Jerry Rawlings was re-elected in 1996. He was constitutionally barred from seeking a third term in the 2000 presidential election. His vice president, John Atta Mills, stood as the presidential candidate of the NDC, but lost to the candidate of the New Patriotic Party (NPP), John Kufuor. Kufuor was re-elected in 2004, and the NPP increased its parliamentary majority significantly. However, the NPP and its presidential candidate in the 2008 elections were narrowly defeated by Mills and the NDC. Despite its generally positive economic and political governance record, the NPP was unable to overcome deep-seated perceptions that it was corrupt, out of touch with the electorate, and insufficiently inclusive. The Mills government (and a new parliament with a narrow NDC majority) was sworn in on January 7, 2009.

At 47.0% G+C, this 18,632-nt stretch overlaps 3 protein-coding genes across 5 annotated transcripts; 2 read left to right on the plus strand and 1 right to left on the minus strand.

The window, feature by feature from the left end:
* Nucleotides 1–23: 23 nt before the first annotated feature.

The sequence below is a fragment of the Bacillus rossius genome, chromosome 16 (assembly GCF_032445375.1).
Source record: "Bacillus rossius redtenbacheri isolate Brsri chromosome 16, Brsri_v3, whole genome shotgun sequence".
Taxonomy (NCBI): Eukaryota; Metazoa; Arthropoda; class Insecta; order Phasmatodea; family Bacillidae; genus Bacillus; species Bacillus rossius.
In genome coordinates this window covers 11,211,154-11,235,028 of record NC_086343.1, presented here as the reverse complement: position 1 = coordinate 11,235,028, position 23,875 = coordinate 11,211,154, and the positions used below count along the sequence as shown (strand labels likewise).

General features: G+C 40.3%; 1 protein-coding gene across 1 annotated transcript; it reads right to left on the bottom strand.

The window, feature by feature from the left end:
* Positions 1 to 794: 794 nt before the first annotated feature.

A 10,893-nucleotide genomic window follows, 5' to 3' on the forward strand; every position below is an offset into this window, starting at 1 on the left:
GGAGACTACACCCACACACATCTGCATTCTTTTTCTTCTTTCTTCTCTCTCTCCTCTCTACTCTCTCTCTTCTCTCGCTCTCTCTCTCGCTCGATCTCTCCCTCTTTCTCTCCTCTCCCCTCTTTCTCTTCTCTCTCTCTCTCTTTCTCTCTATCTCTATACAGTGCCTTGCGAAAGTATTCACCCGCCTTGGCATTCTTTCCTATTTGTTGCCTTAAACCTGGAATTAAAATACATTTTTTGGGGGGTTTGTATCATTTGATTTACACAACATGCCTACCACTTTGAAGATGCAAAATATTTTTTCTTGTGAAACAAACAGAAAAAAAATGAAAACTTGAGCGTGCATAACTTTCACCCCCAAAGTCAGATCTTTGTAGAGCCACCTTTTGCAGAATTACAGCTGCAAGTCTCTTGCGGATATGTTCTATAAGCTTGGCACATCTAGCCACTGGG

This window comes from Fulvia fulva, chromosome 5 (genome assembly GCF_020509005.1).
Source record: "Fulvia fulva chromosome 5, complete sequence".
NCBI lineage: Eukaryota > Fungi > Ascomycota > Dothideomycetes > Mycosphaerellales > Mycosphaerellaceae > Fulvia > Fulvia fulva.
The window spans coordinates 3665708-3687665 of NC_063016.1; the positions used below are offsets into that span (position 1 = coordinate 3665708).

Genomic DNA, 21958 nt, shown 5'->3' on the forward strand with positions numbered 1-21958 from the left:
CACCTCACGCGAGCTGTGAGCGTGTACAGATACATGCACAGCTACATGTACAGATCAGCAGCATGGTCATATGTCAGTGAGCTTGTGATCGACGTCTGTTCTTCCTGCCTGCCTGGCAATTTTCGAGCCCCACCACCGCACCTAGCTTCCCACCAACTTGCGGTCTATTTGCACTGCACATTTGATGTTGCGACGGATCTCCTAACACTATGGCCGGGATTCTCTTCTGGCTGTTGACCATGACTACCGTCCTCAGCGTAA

The slim margin of the 2008 election has contributed to the high levels of political polarization and mistrust between the major parties in Ghana today. Although minor parties exist, the left-of-center NDC, which has its roots in the populist revolutions of the late 1970s and early 1980s, and the right-of-center NPP, which traces its roots back to the conservative nationalist movement of the 1940s, are dominant. Together, they have accounted for over 90 percent of the popular vote. The winner-take-all nature of Ghana’s constitution has made the capture of the presidency the overwhelming objective of both political parties, as this comes with significant financial, political, and ethnic-patronage advantages. As a result, Ghanaian politics is a highly polarized, high-stakes game.